Interview: Yoko Ono & Hans Ulrich Obrist

Obrist and Ono are two of my favorite people. Hans Ulrich Obrist is an amazing contemporary curator who is highly influential to me. And Yoko Ono, is just, herself. So here is a gem I came across:

Mix a building and the wind

HANS ULRICH OBRIST:
Could you tell me a little about the early beginnings of instructions in your work?

YOKO ONO:
It started with music. I was trained as a musician since my pre-school years. My mother put me in a very special school called Jiyu-Gakuen in Japan, before I went to the elementary school. Jiyu-Gakuen, which translates as “Learning Garden of Freedom,” gave early musical training to pre-school children. We learnt perfect pitch, harmony, playing the piano, and composing simple songs. Some very famous Japanese composers came out of this school.

One of the most important things I learnt in that school, though I only knew how important it was in hindsight, was to listen to the sounds in ones’ own environment. We received homework in which you were supposed to listen to the sound of the day, and translate each sound into musical notes. This made me into a person who constantly translated the sounds around her into musical notes as a habit.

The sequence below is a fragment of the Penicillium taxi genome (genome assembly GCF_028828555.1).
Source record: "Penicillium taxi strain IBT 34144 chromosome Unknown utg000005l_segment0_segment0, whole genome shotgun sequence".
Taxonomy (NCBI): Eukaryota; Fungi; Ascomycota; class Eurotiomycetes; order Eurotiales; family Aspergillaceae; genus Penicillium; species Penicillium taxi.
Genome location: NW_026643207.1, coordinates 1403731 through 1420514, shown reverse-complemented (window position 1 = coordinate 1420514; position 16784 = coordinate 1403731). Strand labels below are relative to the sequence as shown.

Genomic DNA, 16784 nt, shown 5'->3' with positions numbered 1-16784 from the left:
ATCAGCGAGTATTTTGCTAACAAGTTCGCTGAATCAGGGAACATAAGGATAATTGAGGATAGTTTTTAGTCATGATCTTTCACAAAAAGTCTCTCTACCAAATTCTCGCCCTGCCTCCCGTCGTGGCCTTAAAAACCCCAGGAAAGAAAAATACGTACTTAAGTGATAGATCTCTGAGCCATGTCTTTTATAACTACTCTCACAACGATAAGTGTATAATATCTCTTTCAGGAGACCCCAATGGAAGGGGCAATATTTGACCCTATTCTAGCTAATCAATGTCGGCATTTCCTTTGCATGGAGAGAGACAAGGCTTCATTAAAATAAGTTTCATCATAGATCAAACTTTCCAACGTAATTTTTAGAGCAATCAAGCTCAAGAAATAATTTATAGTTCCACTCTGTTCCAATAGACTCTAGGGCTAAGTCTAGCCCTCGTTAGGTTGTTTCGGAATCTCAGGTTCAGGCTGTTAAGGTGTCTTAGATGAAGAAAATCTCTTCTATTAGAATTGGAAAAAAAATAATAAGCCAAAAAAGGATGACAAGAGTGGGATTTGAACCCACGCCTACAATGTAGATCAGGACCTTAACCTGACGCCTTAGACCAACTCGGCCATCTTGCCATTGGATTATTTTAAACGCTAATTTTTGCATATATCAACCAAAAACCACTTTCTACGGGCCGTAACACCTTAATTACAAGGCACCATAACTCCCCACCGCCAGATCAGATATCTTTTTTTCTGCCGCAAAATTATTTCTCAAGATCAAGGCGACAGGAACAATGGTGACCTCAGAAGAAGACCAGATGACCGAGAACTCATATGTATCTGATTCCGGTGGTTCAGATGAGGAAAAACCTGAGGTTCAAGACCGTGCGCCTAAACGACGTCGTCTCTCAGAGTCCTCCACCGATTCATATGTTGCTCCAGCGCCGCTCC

HANS ULRICH OBRIST:
The sounds of the city…

YOKO ONO:
The sounds of the city and the sounds of your life of that particular day. Then you had to transform that into musical notation. Isn’t that amazing?

HANS ULRICH OBRIST:
Really amazing. And that was a task in school?

YOKO ONO:
Yes, in the 1930s. It was an incredible idea. It was homework… to transform the sounds into notations. So in my childhood, I was always doing that in my mind. When the clock went ding, ding, ding, I repeated it in my mind afterwards. I did not count when the clock chimed, but after the chime stopped. That was what came naturally to me. In hindsight, it was a remarkably interesting exercise. The whole concept of transforming noise into notation, sounds like what was done by Cage, later…but it was just homework in a kindergarten for early musical training.

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Related Link: The Day I Met Yoko Ono

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